In general, the recommendations of our policy were followed, specifically regarding PS indications, main drugs and doses to be used. On the other hand, even though recommended by international guidelines, the participation of a dedicated palliative care team during PS was low (12%). There are several reasons that might explain this low involvement. Firstly, the palliative care team had just started during the time frame that our study was done and many health care providers of our institution were not totally aware of the activity of the team and its potential benefits for patients and caregivers. Our policy advises that a PC specialist can be consulted, but this is not mandatory as it is in institutions from other countries [17, 23]. Thirdly and most importantly, this probably reflects the low level of palliative care development of our country, where its provision, education, public awareness and general activities are isolated, resulting in misguided concepts and maintaining developmental barriers in financial, social, political and cultural aspects [28,29,30]. Further efforts are needed to integrate palliative care in our country and at our institution [31].

This retrospective study has some limitations. We did not have a regular and standardized method for symptom grading registered before and during PS, a tool that would permit us to evaluate more objectively patient symptom burden and the efficacy of PS. In addition, albeit in our setting PS is most often administered continuously and using midazolam or neuroleptics as the main drugs, we did not study intermittent PS or other sedatives. This and the fact that we excluded ICU patients due to difficulties in distinguishing the real purpose of sedation for critical care patients in a retrospective study might have affected our PS prevalence. Finally, we acknowledge that comparing the time from admission to death between sedated and non-sedated patients is not a strong measure of survival. However, this is the only ethical and feasible way to do any comparison and to provide some information regarding this issue for providers, patients, and caregivers.


PS is an ethical, recognized intervention that can be used to manage refractory symptoms at the end-of-life. It is a relatively common practice at our cancer center and it was not associated with shortening of hospital stay. Involvement of a dedicated palliative care team is strongly recommended if this procedure is being considered. Further research is needed to understand the efficacy of symptom relief with different sedatives and drug combinations and also to identify factors that may affect the frequency and outcomes associated with PS.



Intensive Care Unit


National Academy of Palliative Care Handbook


Palliative sedation


Step Down Unit


  1. 1.

    Solano JP, Gomes B, Higginson IJA. Comparison of symptom prevalence in far advanced cancer, AIDS, heart disease, chronic obstructive pulmonary disease and renal disease. J Pain Symptom Manag. 2006;31:58–69.

    Article  Google Scholar 

  2. 2.

    Walsh D, Donnelly S, Rybicki L. The symptoms of advanced cancer: relationship to age, gender, and performance status in 1,000 patients. Support Care Cancer. 2000;8:175–9.

    CAS  Article  PubMed  Google Scholar 

  3. 3.

    Tai SY, Lee CY, CY W, Hsieh HY, Huang JJ, Huang CT, et al. Symptom severity of patients with advanced cancer in palliative care unit: longitudinal assessments of symptoms improvement. BMC Palliat Care. 2016;15:1.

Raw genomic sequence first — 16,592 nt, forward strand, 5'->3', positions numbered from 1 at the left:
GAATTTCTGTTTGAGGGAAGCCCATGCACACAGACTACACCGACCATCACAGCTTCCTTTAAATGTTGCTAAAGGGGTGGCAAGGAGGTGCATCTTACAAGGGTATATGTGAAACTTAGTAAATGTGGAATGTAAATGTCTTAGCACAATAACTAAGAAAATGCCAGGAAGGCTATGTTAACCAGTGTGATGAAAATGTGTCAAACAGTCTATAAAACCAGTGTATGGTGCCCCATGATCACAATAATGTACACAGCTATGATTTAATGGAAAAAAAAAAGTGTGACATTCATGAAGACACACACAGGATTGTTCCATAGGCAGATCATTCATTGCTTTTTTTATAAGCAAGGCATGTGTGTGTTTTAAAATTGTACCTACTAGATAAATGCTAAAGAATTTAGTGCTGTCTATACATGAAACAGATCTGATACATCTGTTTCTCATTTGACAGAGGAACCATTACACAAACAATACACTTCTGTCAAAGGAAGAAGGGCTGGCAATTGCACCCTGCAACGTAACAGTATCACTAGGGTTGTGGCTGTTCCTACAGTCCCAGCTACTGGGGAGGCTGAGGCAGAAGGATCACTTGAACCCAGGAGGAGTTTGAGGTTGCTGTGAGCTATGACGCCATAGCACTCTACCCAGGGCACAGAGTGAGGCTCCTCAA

Article  Google Scholar 

  4. 4.

    Schildmann E, Schildmann J. Palliative sedation therapy: a systematic literature review and critical appraisal of available guidance on indication and decision making. J Palliat Med. 2014;17:601–11.

    Article  PubMed  Google Scholar 

  5. 5.

    Gurschick L, Mayer DK, Hanson LC. Palliative sedation: an analysis of international guidelines and position statements. Am J Hosp Palliat Care. 2015;32(6):660–71.

    Article  PubMed  Google Scholar 

  6. 6.

    Radbruch L, Leget C, Bahr P, Müller-Busch C, Ellershaw J, de Conno F, et al. Euthanasia and physician-assisted suicide: a white paper from the European Association for Palliative Care. Palliat Med. 2016;30(2):104–16.

    Article  PubMed  Google Scholar 

  7. 7.

    Olsen ML, Swetz KM, Mueller PS. Ethical decision making with end-of-life care: palliative sedation and withholding or withdrawing life-sustaining treatments. Mayo Clin Proc. 2010;85(10):949–54.

    Article  PubMed  PubMed Central  Google Scholar 

  8. 8.

    Maltoni M, Setola E. Palliative sedation in patients with cancer. Cancer Control. 2015;22(4):433–41.

    Article  PubMed  Google Scholar 

  9. 9.

    Mercadante S, Porzio G, Valle A, Aielli F, Casuccio A, Group HCI. Palliative sedation in patients with advanced cancer followed at home: a prospective study. J Pain Symptom Manag. 2014;47(5):860–6.

    Article  Google Scholar 

  10. 10.

    Gu X, Cheng W, Chen M, Liu M, Zhang Z. Palliative sedation for terminally ill cancer patients in a tertiary cancer center in shanghai, China. BMC Palliat Care. 2015;14(1):1.

    Article  Google Scholar 

  11. 11.

    Maltoni M, Scarpi E, Nanni O. Palliative sedation in end-of-life care. Curr Opin Oncol. 2013;25(4):360–7.

    Article  PubMed  Google Scholar 

  12. 12.

    Swart SJ, van der Heide A, van Zuylen L, Perez RS, Zuurmond WW, van der Maas PJ, et al. Considerations of physicians about the depth of palliative sedation at the end of life. CMAJ. 2012;184(7):E360–6.

    Article  PubMed  PubMed Central  Google Scholar 

  13. 13.

    Cherny NI, ESMO Guidelines Working Group. ESMO clinical practice guidelines for the management of refractory symptoms at the end of life and the use of palliative sedation. Ann Oncol. 2015;25(Suppl 3):iii143–52.

    Article  Google Scholar 

  14. 14.

    Maltoni M, Scarpi E, Rosati M, Derni S, Fabbri L, Martini F, et al. Palliative sedation in end-of-life care and survival: a systematic review. J Clin Oncol. 2012;30(12):1378–83.

    Article  PubMed  Google Scholar 

  15. 15.

    Maeda I, Morita T, Yamaguchi T, Inoue S, Ikenaga M, Matsumoto Y, et al. Effect of continuous deep sedation on survival in patients with advanced cancer (J-Proval): a propensity score-weighted analysis of a prospective cohort study. Lancet Oncol. 2016;17(1):115–22.

    Article  PubMed  Google Scholar